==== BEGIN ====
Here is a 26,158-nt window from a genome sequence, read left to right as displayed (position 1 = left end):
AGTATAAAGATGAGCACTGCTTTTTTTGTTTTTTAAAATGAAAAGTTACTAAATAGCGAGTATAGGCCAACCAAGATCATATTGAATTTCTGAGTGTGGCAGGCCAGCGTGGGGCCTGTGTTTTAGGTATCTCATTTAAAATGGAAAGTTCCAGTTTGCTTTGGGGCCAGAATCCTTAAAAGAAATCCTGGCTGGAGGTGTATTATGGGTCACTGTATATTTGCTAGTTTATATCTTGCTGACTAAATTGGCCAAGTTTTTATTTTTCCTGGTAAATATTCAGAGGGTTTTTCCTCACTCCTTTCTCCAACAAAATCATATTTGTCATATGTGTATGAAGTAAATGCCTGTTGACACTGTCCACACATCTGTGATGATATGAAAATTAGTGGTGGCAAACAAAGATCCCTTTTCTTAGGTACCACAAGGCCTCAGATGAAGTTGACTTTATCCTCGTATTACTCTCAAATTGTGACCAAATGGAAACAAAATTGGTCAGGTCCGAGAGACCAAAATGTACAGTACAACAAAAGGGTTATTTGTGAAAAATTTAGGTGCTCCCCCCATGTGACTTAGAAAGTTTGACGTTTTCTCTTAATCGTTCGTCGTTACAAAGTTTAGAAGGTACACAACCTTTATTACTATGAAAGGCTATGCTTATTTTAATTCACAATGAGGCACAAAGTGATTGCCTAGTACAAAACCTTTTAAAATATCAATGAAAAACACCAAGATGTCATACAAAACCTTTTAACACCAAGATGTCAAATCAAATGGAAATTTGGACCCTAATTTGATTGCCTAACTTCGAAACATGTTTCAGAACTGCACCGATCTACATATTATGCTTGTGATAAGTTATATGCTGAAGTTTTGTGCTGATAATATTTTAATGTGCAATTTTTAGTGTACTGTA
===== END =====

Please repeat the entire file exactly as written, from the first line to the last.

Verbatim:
Here is a 26,158-nt window from a genome sequence, read left to right as displayed (position 1 = left end):
AGTATAAAGATGAGCACTGCTTTTTTTGTTTTTTAAAATGAAAAGTTACTAAATAGCGAGTATAGGCCAACCAAGATCATATTGAATTTCTGAGTGTGGCAGGCCAGCGTGGGGCCTGTGTTTTAGGTATCTCATTTAAAATGGAAAGTTCCAGTTTGCTTTGGGGCCAGAATCCTTAAAAGAAATCCTGGCTGGAGGTGTATTATGGGTCACTGTATATTTGCTAGTTTATATCTTGCTGACTAAATTGGCCAAGTTTTTATTTTTCCTGGTAAATATTCAGAGGGTTTTTCCTCACTCCTTTCTCCAACAAAATCATATTTGTCATATGTGTATGAAGTAAATGCCTGTTGACACTGTCCACACATCTGTGATGATATGAAAATTAGTGGTGGCAAACAAAGATCCCTTTTCTTAGGTACCACAAGGCCTCAGATGAAGTTGACTTTATCCTCGTATTACTCTCAAATTGTGACCAAATGGAAACAAAATTGGTCAGGTCCGAGAGACCAAAATGTACAGTACAACAAAAGGGTTATTTGTGAAAAATTTAGGTGCTCCCCCCATGTGACTTAGAAAGTTTGACGTTTTCTCTTAATCGTTCGTCGTTACAAAGTTTAGAAGGTACACAACCTTTATTACTATGAAAGGCTATGCTTATTTTAATTCACAATGAGGCACAAAGTGATTGCCTAGTACAAAACCTTTTAAAATATCAATGAAAAACACCAAGATGTCATACAAAACCTTTTAACACCAAGATGTCAAATCAAATGGAAATTTGGACCCTAATTTGATTGCCTAACTTCGAAACATGTTTCAGAACTGCACCGATCTACATATTATGCTTGTGATAAGTTATATGCTGAAGTTTTGTGCTGATAATATTTTAATGTGCAATTTTTAGTGTACTGTA